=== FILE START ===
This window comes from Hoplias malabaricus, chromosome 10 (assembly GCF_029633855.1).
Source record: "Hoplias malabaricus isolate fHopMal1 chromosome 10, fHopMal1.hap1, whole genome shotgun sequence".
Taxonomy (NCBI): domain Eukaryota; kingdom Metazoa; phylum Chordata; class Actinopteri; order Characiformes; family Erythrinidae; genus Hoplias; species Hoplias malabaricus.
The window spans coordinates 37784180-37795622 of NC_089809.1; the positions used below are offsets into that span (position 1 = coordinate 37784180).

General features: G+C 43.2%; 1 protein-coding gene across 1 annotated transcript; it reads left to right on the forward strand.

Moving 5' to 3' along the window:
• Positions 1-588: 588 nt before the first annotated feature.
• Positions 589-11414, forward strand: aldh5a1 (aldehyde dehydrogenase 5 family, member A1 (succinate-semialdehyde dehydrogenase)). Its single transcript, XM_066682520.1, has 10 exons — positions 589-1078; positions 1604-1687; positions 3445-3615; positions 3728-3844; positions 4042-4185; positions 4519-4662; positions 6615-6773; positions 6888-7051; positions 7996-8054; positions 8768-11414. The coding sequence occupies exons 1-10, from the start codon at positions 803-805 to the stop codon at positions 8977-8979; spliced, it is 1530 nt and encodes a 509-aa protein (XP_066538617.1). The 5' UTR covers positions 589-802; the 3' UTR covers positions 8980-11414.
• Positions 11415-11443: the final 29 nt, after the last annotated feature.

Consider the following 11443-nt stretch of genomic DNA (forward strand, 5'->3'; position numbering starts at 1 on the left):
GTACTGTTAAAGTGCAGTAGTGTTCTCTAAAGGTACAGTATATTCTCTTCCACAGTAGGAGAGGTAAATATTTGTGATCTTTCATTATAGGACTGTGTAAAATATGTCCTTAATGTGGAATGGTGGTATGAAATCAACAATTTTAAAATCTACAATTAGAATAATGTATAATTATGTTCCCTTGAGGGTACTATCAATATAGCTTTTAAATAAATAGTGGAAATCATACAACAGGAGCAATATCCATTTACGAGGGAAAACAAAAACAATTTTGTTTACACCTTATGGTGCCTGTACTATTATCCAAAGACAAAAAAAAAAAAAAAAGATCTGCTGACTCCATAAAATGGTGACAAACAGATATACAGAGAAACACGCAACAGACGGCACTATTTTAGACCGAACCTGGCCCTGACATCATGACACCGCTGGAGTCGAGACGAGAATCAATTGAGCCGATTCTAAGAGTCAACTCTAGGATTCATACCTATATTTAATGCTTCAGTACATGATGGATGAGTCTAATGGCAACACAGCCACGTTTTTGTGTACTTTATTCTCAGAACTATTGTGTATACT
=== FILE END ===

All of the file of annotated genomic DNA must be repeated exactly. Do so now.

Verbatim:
This window comes from Hoplias malabaricus, chromosome 10 (assembly GCF_029633855.1).
Source record: "Hoplias malabaricus isolate fHopMal1 chromosome 10, fHopMal1.hap1, whole genome shotgun sequence".
Taxonomy (NCBI): domain Eukaryota; kingdom Metazoa; phylum Chordata; class Actinopteri; order Characiformes; family Erythrinidae; genus Hoplias; species Hoplias malabaricus.
The window spans coordinates 37784180-37795622 of NC_089809.1; the positions used below are offsets into that span (position 1 = coordinate 37784180).

General features: G+C 43.2%; 1 protein-coding gene across 1 annotated transcript; it reads left to right on the forward strand.

Moving 5' to 3' along the window:
• Positions 1-588: 588 nt before the first annotated feature.
• Positions 589-11414, forward strand: aldh5a1 (aldehyde dehydrogenase 5 family, member A1 (succinate-semialdehyde dehydrogenase)). Its single transcript, XM_066682520.1, has 10 exons — positions 589-1078; positions 1604-1687; positions 3445-3615; positions 3728-3844; positions 4042-4185; positions 4519-4662; positions 6615-6773; positions 6888-7051; positions 7996-8054; positions 8768-11414. The coding sequence occupies exons 1-10, from the start codon at positions 803-805 to the stop codon at positions 8977-8979; spliced, it is 1530 nt and encodes a 509-aa protein (XP_066538617.1). The 5' UTR covers positions 589-802; the 3' UTR covers positions 8980-11414.
• Positions 11415-11443: the final 29 nt, after the last annotated feature.

Consider the following 11443-nt stretch of genomic DNA (forward strand, 5'->3'; position numbering starts at 1 on the left):
GTACTGTTAAAGTGCAGTAGTGTTCTCTAAAGGTACAGTATATTCTCTTCCACAGTAGGAGAGGTAAATATTTGTGATCTTTCATTATAGGACTGTGTAAAATATGTCCTTAATGTGGAATGGTGGTATGAAATCAACAATTTTAAAATCTACAATTAGAATAATGTATAATTATGTTCCCTTGAGGGTACTATCAATATAGCTTTTAAATAAATAGTGGAAATCATACAACAGGAGCAATATCCATTTACGAGGGAAAACAAAAACAATTTTGTTTACACCTTATGGTGCCTGTACTATTATCCAAAGACAAAAAAAAAAAAAAAAGATCTGCTGACTCCATAAAATGGTGACAAACAGATATACAGAGAAACACGCAACAGACGGCACTATTTTAGACCGAACCTGGCCCTGACATCATGACACCGCTGGAGTCGAGACGAGAATCAATTGAGCCGATTCTAAGAGTCAACTCTAGGATTCATACCTATATTTAATGCTTCAGTACATGATGGATGAGTCTAATGGCAACACAGCCACGTTTTTGTGTACTTTATTCTCAGAACTATTGTGTATACT